Your parent always told you they wanted to leave an equal inheritance for you and your sibling. It was never much of a concern for you until after they died. Now, you can’t help but worry that your sibling’s behavior could impact your rights and the legacy your parent wanted to leave behind for you.
The sad truth is that the misconduct of one family member can absolutely impact the rights of other people in the family. What your sibling does now or has done in the past could impact your inheritance and your rights during probate proceedings. What are some of the things a sibling could do to unfairly profit from the estate of your shared parent?
They could abuse their position as executor
Some people will try to profit off of their role as the representative of someone’s estate. An executor has access to assets and could embezzle. They can also hire their own small business and overcharge the estates for personal profit. Your sibling has a fiduciary duty to the estate and should put everyone’s needs ahead of their own personal interest if they serve as executor.
They could have manipulated your parents into changing the plan
Sometimes, family members who know what they should inherit feel entitled to more. Especially if they serve as a caregiver or hold power of attorney during someone’s incapacitation, a family member could use their authority for personal gain.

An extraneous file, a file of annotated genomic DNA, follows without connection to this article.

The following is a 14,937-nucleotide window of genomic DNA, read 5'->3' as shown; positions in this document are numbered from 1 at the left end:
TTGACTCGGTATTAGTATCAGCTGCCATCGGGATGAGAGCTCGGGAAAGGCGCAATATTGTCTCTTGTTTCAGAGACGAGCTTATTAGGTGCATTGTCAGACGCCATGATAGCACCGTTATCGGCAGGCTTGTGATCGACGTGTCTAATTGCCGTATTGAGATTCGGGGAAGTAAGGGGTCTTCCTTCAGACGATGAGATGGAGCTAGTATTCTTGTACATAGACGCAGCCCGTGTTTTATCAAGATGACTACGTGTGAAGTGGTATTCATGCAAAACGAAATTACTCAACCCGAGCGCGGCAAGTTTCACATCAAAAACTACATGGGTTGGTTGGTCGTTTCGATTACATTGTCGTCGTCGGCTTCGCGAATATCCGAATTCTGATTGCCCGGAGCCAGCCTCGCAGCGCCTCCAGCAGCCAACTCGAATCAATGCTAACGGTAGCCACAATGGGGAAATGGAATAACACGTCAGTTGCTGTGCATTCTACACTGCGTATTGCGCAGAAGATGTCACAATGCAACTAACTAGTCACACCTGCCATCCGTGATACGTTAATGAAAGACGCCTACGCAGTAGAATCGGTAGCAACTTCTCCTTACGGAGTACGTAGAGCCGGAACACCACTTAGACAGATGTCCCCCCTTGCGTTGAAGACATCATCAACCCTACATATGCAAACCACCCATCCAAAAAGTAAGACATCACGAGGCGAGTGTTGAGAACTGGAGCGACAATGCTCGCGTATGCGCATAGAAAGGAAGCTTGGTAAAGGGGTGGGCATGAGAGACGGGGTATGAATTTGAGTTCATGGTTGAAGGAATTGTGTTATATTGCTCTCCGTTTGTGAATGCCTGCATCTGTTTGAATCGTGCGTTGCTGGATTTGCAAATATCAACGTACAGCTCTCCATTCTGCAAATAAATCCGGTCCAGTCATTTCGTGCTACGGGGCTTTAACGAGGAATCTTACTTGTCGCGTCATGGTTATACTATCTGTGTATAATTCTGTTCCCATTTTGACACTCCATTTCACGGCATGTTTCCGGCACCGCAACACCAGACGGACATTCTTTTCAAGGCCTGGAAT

They might pressure or trick your family member into changing their estate plan using fraud or undue influence. If you have reason to suspect such behavior, you may be able to challenge the will or at least the changes made to it that seem to unfairly benefit your sibling.
They could steal or hide property
The executor of your parent’s estate should secure and inventory the assets in the estate as soon as possible. Otherwise, family members might swoop in to take items that have significant value, like jewelry, fine art or technology. Your sibling, especially if they have access to your parent’s home, could take assets that should be part of the estate and get shared among all the beneficiaries of the estate.
Being able to identify signs of misconduct and help you better advocate for yourself during the probate process for your parent’s estate.